The legislators and citizens in Missouri took a bold stand to protect their religious liberties. Anti-God groups tried every argument to prove such a measure unconstitutional including the failed one noted in the article below, but to no avail. This is a clear victory for every citizen!
The fundamental principles that our Founders understood as necessary to secure freedom have again been confirmed in Missouri! It is only through fervent prayer and persistence that we will see this Republic realign with the vision of the Founders.
Stay engaged and inspired – for truly we will reap if we do not grow weary.
Federal Judge Rejects Challenge to Missouri Prayer Amendment
A federal judge has dismissed a lawsuit challenging the constitutionality of Missouri’s new religious liberty amendment. U.S District Judge Howard Sachs has ruled against a challenge filed by the American Civil Liberties Union on behalf of two inmates incarcerated in state prisons.
The religious liberty language, placed on the ballot as Amendment 2, was approved by Missouri voters last August by a resounding vote of 83 to 17 percent. Commonly referred to as the Missouri Prayer Amendment, the measure spells out in considerable detail the free exercise rights of Missouri citizens and schoolchildren.
The lawsuit challenged a provision that declared that the new amendment did not expand the rights of prisoners beyond those afforded by the laws of the United States. The ACLU had contended that this section would somehow diminish the religious freedoms previously held by individuals incarcerated in Missouri prisons.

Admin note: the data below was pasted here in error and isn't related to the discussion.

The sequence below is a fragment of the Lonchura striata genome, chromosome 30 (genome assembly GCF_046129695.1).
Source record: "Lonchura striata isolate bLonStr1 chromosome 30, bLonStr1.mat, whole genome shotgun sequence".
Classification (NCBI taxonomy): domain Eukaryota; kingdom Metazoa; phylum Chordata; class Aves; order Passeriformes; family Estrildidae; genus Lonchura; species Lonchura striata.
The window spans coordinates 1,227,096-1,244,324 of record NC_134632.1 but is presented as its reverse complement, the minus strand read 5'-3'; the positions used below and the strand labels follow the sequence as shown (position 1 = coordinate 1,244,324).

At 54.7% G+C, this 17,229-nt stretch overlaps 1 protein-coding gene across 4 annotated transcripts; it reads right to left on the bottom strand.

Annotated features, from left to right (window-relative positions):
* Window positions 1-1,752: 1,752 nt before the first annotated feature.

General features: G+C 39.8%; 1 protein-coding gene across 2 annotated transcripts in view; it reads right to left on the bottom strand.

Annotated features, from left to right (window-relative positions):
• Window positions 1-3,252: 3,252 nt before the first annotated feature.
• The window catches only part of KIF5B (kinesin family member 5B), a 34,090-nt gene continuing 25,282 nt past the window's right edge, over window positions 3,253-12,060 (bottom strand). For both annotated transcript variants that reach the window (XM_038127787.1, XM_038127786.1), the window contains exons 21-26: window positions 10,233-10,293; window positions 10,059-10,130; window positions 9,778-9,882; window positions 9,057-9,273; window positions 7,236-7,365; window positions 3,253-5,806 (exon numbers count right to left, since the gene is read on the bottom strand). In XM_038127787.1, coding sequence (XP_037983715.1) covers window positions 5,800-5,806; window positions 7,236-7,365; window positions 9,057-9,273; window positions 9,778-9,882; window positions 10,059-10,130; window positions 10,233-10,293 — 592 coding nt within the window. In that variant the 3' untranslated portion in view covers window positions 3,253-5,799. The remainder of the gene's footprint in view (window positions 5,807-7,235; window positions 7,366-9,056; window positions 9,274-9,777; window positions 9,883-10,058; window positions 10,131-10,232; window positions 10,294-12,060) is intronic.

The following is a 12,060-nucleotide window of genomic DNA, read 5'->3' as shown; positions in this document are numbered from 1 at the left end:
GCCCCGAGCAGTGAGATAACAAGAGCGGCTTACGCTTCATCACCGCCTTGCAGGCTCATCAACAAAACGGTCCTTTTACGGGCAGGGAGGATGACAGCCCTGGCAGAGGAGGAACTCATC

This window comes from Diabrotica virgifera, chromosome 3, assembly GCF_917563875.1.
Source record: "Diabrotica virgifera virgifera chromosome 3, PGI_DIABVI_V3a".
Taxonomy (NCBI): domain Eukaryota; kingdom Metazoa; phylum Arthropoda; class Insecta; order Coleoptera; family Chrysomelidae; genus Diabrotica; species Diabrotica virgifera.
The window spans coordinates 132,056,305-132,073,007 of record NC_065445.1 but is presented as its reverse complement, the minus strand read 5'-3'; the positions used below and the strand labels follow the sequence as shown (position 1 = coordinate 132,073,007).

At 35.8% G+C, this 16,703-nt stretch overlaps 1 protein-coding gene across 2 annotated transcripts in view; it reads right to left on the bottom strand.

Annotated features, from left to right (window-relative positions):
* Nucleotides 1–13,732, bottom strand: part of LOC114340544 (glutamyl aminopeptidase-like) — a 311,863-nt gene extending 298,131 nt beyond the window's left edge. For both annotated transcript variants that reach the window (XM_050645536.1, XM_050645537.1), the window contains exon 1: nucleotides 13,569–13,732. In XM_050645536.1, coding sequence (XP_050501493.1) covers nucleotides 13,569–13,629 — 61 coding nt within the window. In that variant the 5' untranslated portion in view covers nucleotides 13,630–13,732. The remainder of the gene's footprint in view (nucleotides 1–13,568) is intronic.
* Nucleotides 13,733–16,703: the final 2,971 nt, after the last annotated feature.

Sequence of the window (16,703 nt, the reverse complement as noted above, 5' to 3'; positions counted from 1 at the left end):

Judge Sachs concluded that the plaintiffs failed to specify any “instance where the amendment takes away a specific right,” or any particular program or condition that would be impacted by the amendment. Sachs agreed with the the defense of the State of Missouri that the case was a “moot dispute over abstract, hypothetical concepts.”
“No practical change in the law can be supposed, and plaintiffs fail to suggest hypothetical situations where the results would be altered by the new amendment,” Judge Sachs wrote. “Without a plausible claim of actual prejudice, justification becomes unnecessary.”
The ACLU has unsuccessfully argued that the Missouri Constitution prior to Amendment 2 provided more expansive religious liberties than those articulated in the First Amendment to the federal constitution. Judge Sachs agreed with state courts that no such evidence exists.